We’ve all had to change a bulb at some point. It’s always at a point when you really could do with a working light, but it’s easy enough to fix.

But what about other issues around the home? There’s the living room door that needs sanding down to stop it grazing the wood floor or that cupboard that could do with a revamp. If you have some minor DIY jobs that you want to try for yourself without spending a fortune or having to call in a specialist, here are some ways to tackle them.

Plane a Door

If the weather is causing your wooden doors to swell, it might be just a case of sanding them rather than having to get out the circular saw. Firstly, assess where the door is sticking and mark where these are with a pencil.

Once you’re happy with where the problem areas are, unscrew the hinges from the door frame and move it to a spot where you can easily access the area you intend to plane. How you plane the door varies depending on where on the door needs attention.

If you’re planning the hinge or door handle sides, go with the direction of the wood grain to avoid any damage or splintering. It’s important to use light pressure here as these are functional parts of the door.

To plane the top or bottom of the door, go from the outside to the centre of the door with the planer. Like planning the long sides, take your time and only plane small amounts at a time in order to keep track of how much wood is being shaved down. Also, plane both sides so that they’re equal. From there, re-hang the door and check it’s fixed.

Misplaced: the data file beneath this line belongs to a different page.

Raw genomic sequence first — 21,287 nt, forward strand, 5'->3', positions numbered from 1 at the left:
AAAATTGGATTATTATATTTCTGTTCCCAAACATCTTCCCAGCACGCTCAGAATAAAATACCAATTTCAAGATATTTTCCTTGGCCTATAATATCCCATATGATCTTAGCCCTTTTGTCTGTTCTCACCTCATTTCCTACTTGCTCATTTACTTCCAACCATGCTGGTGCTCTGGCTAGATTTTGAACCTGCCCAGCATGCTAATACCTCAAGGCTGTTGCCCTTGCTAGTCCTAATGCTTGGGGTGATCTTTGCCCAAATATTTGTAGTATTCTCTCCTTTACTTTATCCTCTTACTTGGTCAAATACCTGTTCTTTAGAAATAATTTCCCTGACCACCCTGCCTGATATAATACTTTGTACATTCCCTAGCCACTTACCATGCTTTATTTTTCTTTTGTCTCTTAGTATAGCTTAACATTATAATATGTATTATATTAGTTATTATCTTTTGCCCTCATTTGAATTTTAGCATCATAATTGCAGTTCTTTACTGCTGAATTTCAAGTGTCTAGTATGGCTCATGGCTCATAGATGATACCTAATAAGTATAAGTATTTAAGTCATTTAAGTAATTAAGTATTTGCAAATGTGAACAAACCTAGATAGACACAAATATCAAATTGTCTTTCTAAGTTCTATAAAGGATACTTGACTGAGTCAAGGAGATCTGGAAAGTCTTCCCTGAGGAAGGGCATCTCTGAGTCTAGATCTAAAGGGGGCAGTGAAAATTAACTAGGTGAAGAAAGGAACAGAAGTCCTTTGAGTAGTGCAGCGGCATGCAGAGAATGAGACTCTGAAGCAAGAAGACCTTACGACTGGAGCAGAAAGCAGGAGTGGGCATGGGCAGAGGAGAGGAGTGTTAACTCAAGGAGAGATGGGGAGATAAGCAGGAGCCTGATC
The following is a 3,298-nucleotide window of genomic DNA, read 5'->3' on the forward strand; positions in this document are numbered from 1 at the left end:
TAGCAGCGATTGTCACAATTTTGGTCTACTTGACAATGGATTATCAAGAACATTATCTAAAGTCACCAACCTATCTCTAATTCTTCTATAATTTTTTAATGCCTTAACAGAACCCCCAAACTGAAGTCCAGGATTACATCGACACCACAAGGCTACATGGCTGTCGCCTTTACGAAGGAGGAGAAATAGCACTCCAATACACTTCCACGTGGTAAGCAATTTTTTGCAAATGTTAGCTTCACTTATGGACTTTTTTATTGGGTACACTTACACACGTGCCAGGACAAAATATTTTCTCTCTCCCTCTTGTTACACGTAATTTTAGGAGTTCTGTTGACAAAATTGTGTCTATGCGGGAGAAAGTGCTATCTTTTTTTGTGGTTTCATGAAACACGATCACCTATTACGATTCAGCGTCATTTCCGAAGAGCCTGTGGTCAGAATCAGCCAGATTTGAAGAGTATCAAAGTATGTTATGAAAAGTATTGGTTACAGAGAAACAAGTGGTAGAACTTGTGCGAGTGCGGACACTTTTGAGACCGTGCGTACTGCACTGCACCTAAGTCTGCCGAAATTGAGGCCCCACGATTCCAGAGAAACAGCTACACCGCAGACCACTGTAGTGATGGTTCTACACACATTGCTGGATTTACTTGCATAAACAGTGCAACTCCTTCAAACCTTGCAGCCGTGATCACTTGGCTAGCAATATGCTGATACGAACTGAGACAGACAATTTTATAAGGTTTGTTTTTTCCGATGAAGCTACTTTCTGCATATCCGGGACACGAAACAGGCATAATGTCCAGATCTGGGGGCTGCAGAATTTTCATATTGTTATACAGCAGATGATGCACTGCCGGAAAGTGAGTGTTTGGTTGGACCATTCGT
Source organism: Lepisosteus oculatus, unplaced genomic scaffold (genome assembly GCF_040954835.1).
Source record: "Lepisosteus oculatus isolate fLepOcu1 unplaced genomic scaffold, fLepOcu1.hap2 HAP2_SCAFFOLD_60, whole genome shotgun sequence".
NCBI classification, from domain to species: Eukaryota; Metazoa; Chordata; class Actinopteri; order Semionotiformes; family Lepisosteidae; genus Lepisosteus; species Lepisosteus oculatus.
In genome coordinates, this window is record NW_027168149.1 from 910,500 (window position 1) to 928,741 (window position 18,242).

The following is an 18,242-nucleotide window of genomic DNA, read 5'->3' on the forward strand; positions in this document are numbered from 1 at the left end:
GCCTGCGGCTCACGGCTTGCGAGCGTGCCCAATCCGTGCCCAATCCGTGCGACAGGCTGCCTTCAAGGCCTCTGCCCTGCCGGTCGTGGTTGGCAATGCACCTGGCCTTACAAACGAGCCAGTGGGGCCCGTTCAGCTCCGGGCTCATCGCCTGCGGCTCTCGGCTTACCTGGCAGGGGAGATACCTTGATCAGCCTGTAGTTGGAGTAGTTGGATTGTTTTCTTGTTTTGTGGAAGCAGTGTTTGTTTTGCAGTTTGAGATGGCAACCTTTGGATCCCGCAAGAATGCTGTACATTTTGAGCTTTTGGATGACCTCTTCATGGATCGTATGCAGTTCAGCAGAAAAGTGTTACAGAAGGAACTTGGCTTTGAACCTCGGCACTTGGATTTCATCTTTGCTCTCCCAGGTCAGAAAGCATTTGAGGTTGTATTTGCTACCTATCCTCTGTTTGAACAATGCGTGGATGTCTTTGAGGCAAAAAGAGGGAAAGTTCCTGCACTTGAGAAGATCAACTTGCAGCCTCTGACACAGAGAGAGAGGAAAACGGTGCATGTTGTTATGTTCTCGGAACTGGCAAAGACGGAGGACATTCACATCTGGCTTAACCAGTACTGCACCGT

Change a Table Leg

Replacing a damaged table leg can be a straightforward bit of DIY. Begin by removing the old leg. This should be easily done as a lot of table legs can be easily unscrewed. If your table is old, this might need some effort and if it’s screwed into place, you’ll need to whip out your screwdriver.

Sanding down the area before screwing the new leg into place allows you to smoothly attach it without any grime or dirt getting in the way. Once you have screwed it in, make sure it’s tightly in place and check that it is fitted well by returning it to its upright position.

Adjust a Cupboard Door

Badly-fitting cupboard doors can be infuriating. One of the most common issues is a tight-fitting hinge. To adjust it, use a pencil to mark where the hinge needs to be moved to in order to get the door to fit flush with the frame.

Next, remove the screws and shift the hinge to the ideal spot. Follow this up by screwing into place.

Another issue with door hinges is the noise they emit. If there is an incessant squeaking that oil won’t fix, it can be a sign they’re fitted too tightly. In this instance, it’s worth upgrading to a new hinge entirely.

Are you planning on doing it yourself around the home? What tips and tricks do you have up your sleeve to get the jobs done?

Disclosure: Collaborative post

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